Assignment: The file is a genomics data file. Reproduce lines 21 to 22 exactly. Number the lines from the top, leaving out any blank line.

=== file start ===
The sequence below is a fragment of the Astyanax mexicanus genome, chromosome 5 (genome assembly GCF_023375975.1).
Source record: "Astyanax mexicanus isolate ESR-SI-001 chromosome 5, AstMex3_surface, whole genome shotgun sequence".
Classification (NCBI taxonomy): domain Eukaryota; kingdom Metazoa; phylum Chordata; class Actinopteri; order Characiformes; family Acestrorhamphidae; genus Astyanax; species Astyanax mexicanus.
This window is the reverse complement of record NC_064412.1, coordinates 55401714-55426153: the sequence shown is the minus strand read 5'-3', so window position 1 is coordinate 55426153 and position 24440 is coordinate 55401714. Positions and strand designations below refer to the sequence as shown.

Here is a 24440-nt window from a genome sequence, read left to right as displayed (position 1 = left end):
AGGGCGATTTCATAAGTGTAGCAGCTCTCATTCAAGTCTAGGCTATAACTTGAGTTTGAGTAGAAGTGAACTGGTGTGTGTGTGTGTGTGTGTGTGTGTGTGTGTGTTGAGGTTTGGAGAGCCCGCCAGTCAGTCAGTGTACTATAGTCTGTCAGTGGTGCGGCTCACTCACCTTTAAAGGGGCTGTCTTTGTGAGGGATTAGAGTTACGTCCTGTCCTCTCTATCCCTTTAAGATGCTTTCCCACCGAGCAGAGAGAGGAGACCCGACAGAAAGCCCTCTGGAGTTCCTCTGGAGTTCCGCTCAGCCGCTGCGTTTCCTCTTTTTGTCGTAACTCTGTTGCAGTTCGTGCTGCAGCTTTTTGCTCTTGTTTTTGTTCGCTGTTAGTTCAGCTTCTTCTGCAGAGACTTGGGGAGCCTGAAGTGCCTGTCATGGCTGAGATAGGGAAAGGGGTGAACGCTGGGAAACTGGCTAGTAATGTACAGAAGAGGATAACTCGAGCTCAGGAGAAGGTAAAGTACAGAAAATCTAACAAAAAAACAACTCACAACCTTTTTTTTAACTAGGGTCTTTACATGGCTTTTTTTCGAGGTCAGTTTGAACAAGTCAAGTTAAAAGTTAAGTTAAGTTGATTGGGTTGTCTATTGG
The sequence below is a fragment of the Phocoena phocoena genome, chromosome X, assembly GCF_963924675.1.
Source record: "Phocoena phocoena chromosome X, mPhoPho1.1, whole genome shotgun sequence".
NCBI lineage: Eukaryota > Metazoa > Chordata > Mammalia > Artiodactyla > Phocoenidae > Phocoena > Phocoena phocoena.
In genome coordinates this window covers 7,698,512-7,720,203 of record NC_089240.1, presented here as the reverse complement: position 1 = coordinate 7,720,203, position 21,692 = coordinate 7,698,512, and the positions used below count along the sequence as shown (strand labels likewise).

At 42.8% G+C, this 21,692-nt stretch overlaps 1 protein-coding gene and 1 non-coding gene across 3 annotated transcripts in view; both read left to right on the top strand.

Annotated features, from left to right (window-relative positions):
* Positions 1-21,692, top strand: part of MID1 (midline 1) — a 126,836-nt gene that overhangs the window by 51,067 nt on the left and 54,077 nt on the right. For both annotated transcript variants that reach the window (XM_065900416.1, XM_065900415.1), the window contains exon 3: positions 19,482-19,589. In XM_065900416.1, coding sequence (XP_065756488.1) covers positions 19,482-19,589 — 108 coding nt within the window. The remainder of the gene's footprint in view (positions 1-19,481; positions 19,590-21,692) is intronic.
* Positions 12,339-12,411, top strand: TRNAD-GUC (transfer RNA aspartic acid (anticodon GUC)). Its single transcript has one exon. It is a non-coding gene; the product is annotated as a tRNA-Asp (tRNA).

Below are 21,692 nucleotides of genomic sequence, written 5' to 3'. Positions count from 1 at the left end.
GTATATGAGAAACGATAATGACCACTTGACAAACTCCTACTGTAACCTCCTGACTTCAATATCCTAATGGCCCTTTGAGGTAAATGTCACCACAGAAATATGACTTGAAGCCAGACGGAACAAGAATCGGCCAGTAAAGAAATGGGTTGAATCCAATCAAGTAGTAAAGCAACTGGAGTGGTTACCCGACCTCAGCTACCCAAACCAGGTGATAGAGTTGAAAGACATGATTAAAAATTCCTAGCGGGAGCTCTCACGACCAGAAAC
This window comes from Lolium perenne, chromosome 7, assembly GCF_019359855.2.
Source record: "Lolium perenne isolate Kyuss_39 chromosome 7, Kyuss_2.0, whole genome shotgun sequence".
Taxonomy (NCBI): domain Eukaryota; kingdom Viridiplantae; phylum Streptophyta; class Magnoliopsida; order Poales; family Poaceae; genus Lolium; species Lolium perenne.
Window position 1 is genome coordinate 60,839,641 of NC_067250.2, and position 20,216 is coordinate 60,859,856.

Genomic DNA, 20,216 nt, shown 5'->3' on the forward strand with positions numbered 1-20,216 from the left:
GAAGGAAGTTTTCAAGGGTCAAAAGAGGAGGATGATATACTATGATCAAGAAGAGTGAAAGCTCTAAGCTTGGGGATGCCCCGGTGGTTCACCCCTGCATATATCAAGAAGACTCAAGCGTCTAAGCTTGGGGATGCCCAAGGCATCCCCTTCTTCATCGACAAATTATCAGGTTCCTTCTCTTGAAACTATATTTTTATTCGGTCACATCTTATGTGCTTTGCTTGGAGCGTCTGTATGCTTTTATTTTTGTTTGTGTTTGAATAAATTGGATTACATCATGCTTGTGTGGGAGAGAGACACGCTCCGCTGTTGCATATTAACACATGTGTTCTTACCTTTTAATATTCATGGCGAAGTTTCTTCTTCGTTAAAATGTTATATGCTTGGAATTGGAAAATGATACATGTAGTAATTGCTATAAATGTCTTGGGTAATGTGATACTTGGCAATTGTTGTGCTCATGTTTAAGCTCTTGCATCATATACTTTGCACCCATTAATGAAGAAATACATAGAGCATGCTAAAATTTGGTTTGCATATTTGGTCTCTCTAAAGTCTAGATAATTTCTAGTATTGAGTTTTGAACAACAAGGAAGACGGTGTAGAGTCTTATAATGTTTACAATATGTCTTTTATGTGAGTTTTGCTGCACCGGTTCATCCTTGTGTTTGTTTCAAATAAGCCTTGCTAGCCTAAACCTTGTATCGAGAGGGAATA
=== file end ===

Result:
Genomic DNA, 20,216 nt, shown 5'->3' on the forward strand with positions numbered 1-20,216 from the left:
GAAGGAAGTTTTCAAGGGTCAAAAGAGGAGGATGATATACTATGATCAAGAAGAGTGAAAGCTCTAAGCTTGGGGATGCCCCGGTGGTTCACCCCTGCATATATCAAGAAGACTCAAGCGTCTAAGCTTGGGGATGCCCAAGGCATCCCCTTCTTCATCGACAAATTATCAGGTTCCTTCTCTTGAAACTATATTTTTATTCGGTCACATCTTATGTGCTTTGCTTGGAGCGTCTGTATGCTTTTATTTTTGTTTGTGTTTGAATAAATTGGATTACATCATGCTTGTGTGGGAGAGAGACACGCTCCGCTGTTGCATATTAACACATGTGTTCTTACCTTTTAATATTCATGGCGAAGTTTCTTCTTCGTTAAAATGTTATATGCTTGGAATTGGAAAATGATACATGTAGTAATTGCTATAAATGTCTTGGGTAATGTGATACTTGGCAATTGTTGTGCTCATGTTTAAGCTCTTGCATCATATACTTTGCACCCATTAATGAAGAAATACATAGAGCATGCTAAAATTTGGTTTGCATATTTGGTCTCTCTAAAGTCTAGATAATTTCTAGTATTGAGTTTTGAACAACAAGGAAGACGGTGTAGAGTCTTATAATGTTTACAATATGTCTTTTATGTGAGTTTTGCTGCACCGGTTCATCCTTGTGTTTGTTTCAAATAAGCCTTGCTAGCCTAAACCTTGTATCGAGAGGGAATA